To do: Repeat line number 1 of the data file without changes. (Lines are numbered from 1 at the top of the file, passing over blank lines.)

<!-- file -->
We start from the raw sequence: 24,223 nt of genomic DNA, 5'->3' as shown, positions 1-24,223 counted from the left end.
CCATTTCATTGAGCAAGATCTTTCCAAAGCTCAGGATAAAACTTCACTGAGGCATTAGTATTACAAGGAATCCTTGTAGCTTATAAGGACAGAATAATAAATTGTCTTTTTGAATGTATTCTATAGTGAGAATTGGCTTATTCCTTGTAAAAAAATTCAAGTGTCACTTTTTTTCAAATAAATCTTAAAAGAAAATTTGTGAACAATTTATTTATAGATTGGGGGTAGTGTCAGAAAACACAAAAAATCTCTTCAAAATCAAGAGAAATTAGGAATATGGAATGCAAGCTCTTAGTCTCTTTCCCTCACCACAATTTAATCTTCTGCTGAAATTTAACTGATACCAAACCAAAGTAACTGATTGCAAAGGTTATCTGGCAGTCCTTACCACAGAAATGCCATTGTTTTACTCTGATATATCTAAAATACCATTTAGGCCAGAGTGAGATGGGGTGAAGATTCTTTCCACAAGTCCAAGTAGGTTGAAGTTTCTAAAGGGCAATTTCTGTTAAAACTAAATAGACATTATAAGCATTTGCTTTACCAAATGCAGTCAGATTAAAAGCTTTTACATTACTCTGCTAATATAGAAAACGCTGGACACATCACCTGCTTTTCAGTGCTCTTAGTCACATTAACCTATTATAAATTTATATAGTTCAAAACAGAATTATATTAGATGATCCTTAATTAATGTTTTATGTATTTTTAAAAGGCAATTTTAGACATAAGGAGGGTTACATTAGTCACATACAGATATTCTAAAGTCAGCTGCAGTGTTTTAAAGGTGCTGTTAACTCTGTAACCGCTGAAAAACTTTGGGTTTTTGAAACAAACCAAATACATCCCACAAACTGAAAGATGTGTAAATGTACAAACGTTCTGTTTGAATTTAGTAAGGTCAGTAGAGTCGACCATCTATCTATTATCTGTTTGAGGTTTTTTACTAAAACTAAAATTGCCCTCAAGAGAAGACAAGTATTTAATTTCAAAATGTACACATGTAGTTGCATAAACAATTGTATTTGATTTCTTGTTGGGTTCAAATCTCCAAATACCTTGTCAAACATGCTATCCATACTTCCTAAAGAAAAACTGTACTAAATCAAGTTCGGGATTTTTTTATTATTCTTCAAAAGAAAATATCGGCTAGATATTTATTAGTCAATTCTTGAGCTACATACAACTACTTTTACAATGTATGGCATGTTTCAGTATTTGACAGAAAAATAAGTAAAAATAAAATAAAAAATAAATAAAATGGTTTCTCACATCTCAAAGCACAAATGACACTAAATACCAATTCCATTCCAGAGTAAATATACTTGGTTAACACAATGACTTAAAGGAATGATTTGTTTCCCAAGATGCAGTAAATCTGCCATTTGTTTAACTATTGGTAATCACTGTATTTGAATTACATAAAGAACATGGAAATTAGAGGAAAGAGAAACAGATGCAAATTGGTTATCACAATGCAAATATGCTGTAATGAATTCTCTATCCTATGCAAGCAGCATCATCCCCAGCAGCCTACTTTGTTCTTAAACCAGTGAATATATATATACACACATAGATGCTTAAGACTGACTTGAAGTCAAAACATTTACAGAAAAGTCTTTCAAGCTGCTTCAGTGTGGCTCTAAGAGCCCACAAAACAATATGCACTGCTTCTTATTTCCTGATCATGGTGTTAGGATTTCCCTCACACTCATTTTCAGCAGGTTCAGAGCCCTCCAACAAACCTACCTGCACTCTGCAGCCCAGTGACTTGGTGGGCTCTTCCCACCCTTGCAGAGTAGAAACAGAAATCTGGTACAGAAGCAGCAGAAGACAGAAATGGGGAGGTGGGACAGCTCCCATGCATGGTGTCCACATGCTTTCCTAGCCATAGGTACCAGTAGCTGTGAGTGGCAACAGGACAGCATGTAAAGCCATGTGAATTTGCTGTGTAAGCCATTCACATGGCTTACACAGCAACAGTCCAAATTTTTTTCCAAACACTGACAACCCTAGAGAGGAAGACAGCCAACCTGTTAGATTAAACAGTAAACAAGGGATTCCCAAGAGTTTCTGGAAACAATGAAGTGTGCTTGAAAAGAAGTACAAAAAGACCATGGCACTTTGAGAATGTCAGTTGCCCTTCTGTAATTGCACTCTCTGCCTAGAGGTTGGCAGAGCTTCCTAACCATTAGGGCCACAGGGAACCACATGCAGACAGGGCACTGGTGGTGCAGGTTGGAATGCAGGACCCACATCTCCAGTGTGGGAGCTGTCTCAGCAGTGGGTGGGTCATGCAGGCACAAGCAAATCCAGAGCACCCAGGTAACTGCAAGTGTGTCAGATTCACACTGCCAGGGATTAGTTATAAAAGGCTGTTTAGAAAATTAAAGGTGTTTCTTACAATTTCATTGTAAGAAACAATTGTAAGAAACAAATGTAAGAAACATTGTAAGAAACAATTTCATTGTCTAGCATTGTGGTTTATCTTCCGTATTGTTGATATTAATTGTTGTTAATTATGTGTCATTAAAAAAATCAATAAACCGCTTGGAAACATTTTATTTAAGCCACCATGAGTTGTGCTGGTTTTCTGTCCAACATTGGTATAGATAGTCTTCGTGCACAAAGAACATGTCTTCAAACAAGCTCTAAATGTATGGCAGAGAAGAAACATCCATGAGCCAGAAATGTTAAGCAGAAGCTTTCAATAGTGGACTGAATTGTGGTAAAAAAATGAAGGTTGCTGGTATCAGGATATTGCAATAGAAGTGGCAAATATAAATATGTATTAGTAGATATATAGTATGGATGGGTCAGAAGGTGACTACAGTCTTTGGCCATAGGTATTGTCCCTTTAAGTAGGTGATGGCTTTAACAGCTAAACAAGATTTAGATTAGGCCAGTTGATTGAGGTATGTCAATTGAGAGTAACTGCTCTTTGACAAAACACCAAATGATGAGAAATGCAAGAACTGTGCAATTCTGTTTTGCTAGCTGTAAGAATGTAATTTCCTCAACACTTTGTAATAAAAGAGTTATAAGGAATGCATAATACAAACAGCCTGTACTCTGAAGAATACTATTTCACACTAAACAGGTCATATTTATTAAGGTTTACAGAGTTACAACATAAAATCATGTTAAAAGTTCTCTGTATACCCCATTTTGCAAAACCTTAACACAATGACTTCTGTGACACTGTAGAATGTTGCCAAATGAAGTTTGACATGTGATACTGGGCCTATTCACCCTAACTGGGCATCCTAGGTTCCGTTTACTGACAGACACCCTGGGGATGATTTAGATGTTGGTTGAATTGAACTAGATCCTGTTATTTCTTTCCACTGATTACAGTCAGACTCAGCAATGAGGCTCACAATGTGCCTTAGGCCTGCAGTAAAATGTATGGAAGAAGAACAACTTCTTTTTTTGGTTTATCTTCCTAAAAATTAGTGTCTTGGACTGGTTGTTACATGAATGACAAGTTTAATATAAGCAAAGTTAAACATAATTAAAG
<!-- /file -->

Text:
We start from the raw sequence: 24,223 nt of genomic DNA, 5'->3' as shown, positions 1-24,223 counted from the left end.